Two hundred years ago on February 12, 1809, Abraham Lincoln was born. While tall for his time at six feet, four inches, his true growth has been in the legacy he has left us as one of our nation's greatest leaders. This is a bicentenntial celebration for which all of us can be most grateful.
When I was thinking and planning for this issue, "The Challenge of Loving Both God and Nation," the life and work of our nation's sixteenth president seemed apropos. What follows are a few comments about the role faith played in his life as he was leading during tumultuous times.
Much has been written about Lincoln's own personal faith in general, as well as how he related to the Christian faith and the institutional church specifically. On the whole, the nature of his religious convictions still remains "a matter of controversy" (Wikipedia Abraham Lincoln and religion
What seems to be apparent is that he was a man who pondered deeply the thoughts and experiences of humanity — including his own rugged and difficult life. He was largely self-educated and read voraciously, including the main book his family had as he was being raised — the Scriptures. Allusions from the Bible are spread throughout much of what he wrote.
Historian Mark Noll, in writing about Lincoln's "unconventional" faith, has tried to find some common threads from Lincoln's life as they relate to faith. He proposes that, over time, Lincoln began to understand God as one who related to the affairs of humanity through the principle of "commanding sovereignty." In facing the tremendous carnage of a terrible Civil War, as well as contentious people of faith claiming that God was exclusively on their side, Lincoln began to see that neither the North nor the South could domesticate God for their own purposes. God was not at a "nation's beck and call" but rather at God's. Noll points especially to what Lincoln said in his Second Inaugural Address
where he speaks of these convictions and uses Matthew 18:7 and Psalm 19:2 as support.1
In November 1863, President Lincoln traveled to Gettysburg, Pennsylvania, four months after a major battle had been fought there in order to dedicate a military cemetery of the fallen. Apparently, historians are not certain that Lincoln included the phrase "under God" in the original written manuscript he used at the dedication: "that this nation, under God
, shall have a new birth of freedom" (italics added). But when the time came to deliver his "Gettysburg Address," he apparently added "under God" extemporaneously.2
If a "new birth" was to occur which would provide the gift of freedom for all, that nation would receive it, not on its own, but from God's own hand.
God and nation. With Lincoln, we all wonder how God and the affairs of our nation relate. But as people of faith, all of us stand firmly tethered both to our God who promises us new life through Christ and to our nation and its ideals and tragic realities. Scripture tells us to honor and obey the authorities which govern us, yet at the same time to "obey God rather than any human authority" when the affairs of daily life conflict with our faith (Acts 5:29, Romans 13:1-7). Scripture also contains a witness to God's sovereignty over heaven and earth and all authorities (e.g., Daniel, esp. 4:17).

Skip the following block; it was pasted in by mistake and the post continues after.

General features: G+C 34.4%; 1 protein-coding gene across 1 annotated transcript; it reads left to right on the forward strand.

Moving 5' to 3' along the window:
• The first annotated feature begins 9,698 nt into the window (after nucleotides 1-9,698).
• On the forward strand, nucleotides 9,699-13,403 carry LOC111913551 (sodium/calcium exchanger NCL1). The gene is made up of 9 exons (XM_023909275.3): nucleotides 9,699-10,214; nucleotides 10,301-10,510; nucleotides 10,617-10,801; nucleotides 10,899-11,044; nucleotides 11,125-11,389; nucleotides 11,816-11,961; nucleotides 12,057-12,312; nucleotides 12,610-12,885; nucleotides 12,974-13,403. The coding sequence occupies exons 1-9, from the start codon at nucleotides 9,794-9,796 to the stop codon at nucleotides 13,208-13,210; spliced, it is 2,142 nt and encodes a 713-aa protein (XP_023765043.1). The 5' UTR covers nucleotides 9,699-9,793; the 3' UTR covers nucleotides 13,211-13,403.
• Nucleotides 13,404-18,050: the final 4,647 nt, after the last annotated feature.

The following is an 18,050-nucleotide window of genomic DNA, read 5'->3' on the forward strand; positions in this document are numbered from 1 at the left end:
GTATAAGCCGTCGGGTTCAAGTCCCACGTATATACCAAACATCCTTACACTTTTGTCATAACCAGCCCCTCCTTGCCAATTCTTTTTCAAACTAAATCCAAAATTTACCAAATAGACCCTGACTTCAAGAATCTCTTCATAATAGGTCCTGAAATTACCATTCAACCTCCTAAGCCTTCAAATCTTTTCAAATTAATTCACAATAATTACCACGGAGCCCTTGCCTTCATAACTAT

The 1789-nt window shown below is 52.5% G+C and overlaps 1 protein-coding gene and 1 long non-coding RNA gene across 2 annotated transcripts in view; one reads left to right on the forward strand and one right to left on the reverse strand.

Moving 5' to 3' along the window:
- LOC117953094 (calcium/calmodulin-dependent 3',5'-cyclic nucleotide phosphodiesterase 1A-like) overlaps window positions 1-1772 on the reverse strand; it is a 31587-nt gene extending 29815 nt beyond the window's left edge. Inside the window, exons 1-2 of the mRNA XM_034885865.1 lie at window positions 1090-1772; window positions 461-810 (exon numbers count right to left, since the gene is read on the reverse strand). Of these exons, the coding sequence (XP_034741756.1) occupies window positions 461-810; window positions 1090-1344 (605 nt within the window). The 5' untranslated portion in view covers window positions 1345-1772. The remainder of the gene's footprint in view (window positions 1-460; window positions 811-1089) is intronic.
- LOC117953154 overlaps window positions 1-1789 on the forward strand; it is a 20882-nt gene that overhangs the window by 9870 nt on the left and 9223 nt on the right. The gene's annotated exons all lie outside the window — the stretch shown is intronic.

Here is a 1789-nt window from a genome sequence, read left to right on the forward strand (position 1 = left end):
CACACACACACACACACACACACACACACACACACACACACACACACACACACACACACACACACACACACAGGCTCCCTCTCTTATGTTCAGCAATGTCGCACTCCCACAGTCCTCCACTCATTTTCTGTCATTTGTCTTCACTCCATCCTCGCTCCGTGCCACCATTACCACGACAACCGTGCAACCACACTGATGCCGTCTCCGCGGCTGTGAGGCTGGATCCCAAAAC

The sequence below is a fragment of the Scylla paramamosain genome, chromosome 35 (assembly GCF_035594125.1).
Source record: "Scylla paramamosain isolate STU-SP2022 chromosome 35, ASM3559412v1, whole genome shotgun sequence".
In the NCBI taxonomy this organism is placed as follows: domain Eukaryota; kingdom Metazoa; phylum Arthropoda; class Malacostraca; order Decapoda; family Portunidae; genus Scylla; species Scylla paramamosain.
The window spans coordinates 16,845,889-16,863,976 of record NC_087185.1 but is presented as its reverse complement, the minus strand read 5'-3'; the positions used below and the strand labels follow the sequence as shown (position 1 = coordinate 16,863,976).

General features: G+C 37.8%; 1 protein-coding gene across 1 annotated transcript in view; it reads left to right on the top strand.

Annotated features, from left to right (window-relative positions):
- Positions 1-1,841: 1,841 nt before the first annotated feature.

In this issue we will try to shed a little light on how these dual loyalties — our primary love for God and deep respect for our nation — play out. You will be able to read the voices of fellow rostered colleagues, as well as laity, speak of the joys and struggles of loving both God and nation.
From our theological heritage, emeritus professor Eric Gritsch starts the conversation by laying out the foundational Lutheran insights of the two kingdoms
through which God rules and under which we Christians live. Cheryl Pero narrates her vocational story of becoming a pastor
, noting the dilemma inherent in both loving one's nation and, at the same time, dealing with the reality of racial injustice. U. S. Congresswoman Lois Capps (through freelancer Jeff Favre) tells us her call story to serve this nation through Congress
. Tom Zulick, who served his country as a marine and later entered the ordained ministry, tells what it has meant for him to wear two "uniforms" in service to God and country
Online exclusives include an article by Luther Institute director James Vigan who lists book titles which will help you better understand the relationship between Christian faith and common public life
and a narrative from Chaplain Gary Garvey who tells his story of becoming a career chaplain
in our nation's armed forces.
One final thought: A close cousin to loving both God and nation is the making of peace. In 1995, the ELCA crafted a social statement on peace. This would be a good time to refresh our memories of the breadth of peacemaking, both God's peace in Christ with the world and the peace Christians strive to share with our neighbors in our nation and around the globe. Read it online at For Peace in God's World
- Mark Noll, "The Puzzling Faith of Abraham Lincoln," January 1, 1992, www.christianitytoday.com/ch/1992/issue33/3311.html
- http://en.wikipedia.org/wiki/Abraham_Lincoln_and_religion. Endnote 23: William E. Barton, Lincoln at Gettysburg: What He Intended to Say; What He Said; What He was Reported to have Said; What He Wished He had Said (New York: Peter Smith, 1950), pp. 138-139.
William Decker is editor of Lutheran Partners and Lutheran Partners Online, Chicago, Illinois.
This article appeared in the May / June 2009 issue of Lutheran Partners (vol. 25, no. 3).